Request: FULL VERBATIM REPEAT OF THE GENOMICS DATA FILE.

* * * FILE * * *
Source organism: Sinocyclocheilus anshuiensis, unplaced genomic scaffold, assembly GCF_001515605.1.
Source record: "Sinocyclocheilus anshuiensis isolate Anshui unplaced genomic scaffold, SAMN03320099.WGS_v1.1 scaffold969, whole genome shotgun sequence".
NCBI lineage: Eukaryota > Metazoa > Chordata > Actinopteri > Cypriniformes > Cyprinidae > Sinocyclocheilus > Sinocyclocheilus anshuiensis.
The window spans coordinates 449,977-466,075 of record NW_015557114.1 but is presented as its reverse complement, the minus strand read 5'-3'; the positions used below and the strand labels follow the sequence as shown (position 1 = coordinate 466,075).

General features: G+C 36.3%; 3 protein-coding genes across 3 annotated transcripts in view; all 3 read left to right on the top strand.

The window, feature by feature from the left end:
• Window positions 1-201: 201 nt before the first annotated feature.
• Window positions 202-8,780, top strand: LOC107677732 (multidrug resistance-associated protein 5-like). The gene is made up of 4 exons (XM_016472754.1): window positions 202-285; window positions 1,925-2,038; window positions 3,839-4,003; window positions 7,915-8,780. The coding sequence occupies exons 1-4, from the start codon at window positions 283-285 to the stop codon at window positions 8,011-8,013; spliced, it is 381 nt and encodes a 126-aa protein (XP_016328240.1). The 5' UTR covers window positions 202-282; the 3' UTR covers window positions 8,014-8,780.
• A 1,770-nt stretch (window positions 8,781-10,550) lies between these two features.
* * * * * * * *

Source organism: Sinocyclocheilus anshuiensis, unplaced genomic scaffold, assembly GCF_001515605.1.
Source record: "Sinocyclocheilus anshuiensis isolate Anshui unplaced genomic scaffold, SAMN03320099.WGS_v1.1 scaffold969, whole genome shotgun sequence".
NCBI lineage: Eukaryota > Metazoa > Chordata > Actinopteri > Cypriniformes > Cyprinidae > Sinocyclocheilus > Sinocyclocheilus anshuiensis.
The window spans coordinates 449,977-466,075 of record NW_015557114.1 but is presented as its reverse complement, the minus strand read 5'-3'; the positions used below and the strand labels follow the sequence as shown (position 1 = coordinate 466,075).

General features: G+C 36.3%; 3 protein-coding genes across 3 annotated transcripts in view; all 3 read left to right on the top strand.

The window, feature by feature from the left end:
• Window positions 1-201: 201 nt before the first annotated feature.
• Window positions 202-8,780, top strand: LOC107677732 (multidrug resistance-associated protein 5-like). The gene is made up of 4 exons (XM_016472754.1): window positions 202-285; window positions 1,925-2,038; window positions 3,839-4,003; window positions 7,915-8,780. The coding sequence occupies exons 1-4, from the start codon at window positions 283-285 to the stop codon at window positions 8,011-8,013; spliced, it is 381 nt and encodes a 126-aa protein (XP_016328240.1). The 5' UTR covers window positions 202-282; the 3' UTR covers window positions 8,014-8,780.
• A 1,770-nt stretch (window positions 8,781-10,550) lies between these two features.